The oil-rich nation of Venezuela is producing its lowest output of oil in 75 years, according to the petroleum economist and professor at the prestigious Central University of Venezuela Rafael Quiroz.
In an interview with El Impulso, Quiroz revealed the result of a recent analysis of Venezuela’s six largest oil refineries, all owned by the state-run oil company Petroleum of Venezuela (PDSVA), that found them capable of producing 1,300,000 barrels of oil every day.
The refineries – located in Amuay, Cardón, Bajo Grande, El Palito, Puerto La Cruz and San Roque – are currently producing just 8.5 percent of that capacity.
Barely 205,000 barrels of engine oil, grease, diesel, gasoline and fuel oil are currently being produced every day, forcing Nicolás Maduro’s socialist regime to import fuel from allies such as Russia and China to meet nationwide demand.
The situation worsened last week when the refineries of the Paraguaná Refining Center (Amuay, Cardón, and Bajo) came to a standstill. Of those three, Amuay currently has an output of five percent of its total capacity, equivalent to around 34,000 barrels per day (bpd).
With output now at 205,000 bpd nationwide, the PDSVA’s output has now fallen to levels last seen in 1945 when Isaías Medina Angarita was president. The company also now own has seven operating ships and 26 drills, severely limiting the speed at which oil can be extracted.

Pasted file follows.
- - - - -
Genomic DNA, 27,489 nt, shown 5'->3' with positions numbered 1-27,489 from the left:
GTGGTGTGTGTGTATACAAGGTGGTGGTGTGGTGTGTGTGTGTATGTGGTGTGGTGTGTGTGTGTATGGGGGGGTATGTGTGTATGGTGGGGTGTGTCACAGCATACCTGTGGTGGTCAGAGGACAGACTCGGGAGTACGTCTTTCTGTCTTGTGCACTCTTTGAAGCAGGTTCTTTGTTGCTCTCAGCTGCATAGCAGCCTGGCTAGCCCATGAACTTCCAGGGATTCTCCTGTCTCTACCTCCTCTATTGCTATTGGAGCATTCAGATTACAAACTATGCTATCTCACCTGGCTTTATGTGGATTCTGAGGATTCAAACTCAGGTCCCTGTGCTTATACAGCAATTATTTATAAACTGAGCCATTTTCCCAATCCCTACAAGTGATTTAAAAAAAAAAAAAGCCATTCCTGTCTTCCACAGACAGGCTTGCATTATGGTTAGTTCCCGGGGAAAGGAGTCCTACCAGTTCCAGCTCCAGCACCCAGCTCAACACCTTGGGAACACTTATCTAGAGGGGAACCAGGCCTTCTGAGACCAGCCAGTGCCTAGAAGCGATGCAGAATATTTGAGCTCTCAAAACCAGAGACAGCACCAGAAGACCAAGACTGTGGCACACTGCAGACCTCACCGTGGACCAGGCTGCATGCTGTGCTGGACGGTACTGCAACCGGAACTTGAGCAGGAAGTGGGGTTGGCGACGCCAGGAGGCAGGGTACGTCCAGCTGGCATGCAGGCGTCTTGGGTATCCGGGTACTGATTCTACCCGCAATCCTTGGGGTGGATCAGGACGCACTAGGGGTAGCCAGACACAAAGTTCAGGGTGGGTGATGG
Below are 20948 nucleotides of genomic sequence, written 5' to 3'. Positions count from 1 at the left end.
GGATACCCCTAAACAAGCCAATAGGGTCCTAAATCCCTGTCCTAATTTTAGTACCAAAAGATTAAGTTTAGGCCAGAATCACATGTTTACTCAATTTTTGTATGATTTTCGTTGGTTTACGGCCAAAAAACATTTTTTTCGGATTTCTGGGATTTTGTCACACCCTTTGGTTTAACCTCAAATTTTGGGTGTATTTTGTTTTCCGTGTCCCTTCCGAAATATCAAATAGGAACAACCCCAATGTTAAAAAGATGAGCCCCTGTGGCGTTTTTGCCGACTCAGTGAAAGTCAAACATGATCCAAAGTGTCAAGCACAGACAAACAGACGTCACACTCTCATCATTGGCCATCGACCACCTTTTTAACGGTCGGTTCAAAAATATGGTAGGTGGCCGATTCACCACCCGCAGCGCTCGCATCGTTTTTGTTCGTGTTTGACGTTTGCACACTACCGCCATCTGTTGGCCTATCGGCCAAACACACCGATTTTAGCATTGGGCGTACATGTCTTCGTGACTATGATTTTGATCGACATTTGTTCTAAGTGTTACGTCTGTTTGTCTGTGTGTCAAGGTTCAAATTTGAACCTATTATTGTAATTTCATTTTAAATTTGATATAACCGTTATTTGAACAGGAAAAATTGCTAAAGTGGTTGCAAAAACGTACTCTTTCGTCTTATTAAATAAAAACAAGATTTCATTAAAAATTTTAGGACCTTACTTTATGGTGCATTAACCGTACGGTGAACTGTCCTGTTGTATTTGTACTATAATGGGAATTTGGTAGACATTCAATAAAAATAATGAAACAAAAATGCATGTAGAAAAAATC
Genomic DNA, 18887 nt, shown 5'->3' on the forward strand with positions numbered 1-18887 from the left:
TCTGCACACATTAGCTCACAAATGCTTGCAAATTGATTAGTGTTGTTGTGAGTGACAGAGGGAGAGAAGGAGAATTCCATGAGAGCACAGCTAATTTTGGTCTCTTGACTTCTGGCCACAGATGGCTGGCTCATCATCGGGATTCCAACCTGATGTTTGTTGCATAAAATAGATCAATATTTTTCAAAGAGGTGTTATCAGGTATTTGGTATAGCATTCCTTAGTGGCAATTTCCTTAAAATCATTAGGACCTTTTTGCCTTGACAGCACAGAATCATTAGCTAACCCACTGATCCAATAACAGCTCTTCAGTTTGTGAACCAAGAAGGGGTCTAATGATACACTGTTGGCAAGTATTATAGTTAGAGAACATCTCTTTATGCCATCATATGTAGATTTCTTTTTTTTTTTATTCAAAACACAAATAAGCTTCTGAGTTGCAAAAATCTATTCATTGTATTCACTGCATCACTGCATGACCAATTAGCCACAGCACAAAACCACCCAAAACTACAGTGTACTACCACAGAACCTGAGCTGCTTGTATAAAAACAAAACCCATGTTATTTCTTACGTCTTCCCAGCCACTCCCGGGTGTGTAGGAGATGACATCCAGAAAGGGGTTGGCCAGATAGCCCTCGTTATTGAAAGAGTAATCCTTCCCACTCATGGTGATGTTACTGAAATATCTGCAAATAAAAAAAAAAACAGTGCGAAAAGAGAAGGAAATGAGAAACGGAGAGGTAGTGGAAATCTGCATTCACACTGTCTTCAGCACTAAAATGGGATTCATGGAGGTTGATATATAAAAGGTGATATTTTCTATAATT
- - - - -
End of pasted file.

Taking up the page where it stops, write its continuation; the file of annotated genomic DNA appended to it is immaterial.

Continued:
Furthermore, the PDSVA currently has outstanding debts of $85 billion, for which Russia and China are the only the providers receiving some form of reimbursement. Payments to outsourced national and international companies (suppliers, drilling service providers and others) have been suspended indefinitely.
The company’s demise can be traced back to the rise of socialist dictator Hugo Chávez, who nationalized PDSVA before putting it in the hands of inexperienced socialist allies, leading to chronic efficiencies. This, combined with the exodus of experienced employees, has crippled the country’s oil output.
According to Quiroz, PDSVA would need an investment of around $250 billion over the next ten years in order to turn things around and return to the 3.2 million bpd that the company was producing when Chávez took power in 1998.
Despite having the second-largest oil reserves in the world after the United States, shortages of gasoline have in recent years become part and parcel of life for ordinary Venezuelans. Last month, motorists in the capital of Caracas, a city whose oil shipments are usually prioritized, rang in the new year with widespread gasoline shortages because the PDSVA failed to distribute supplies to fuel stations on time.
Since March last year, Venezuelans have also faced repeated power cuts that have crippled its basic ability to function, forcing the closure of schools, hospitals, and other essential public services. Maduro has repeatedly blamed the blackouts on a supposed U.S.-led attack on the country’s electrical grid aimed at weakening his authority, although he has never provided any evidence for such claims.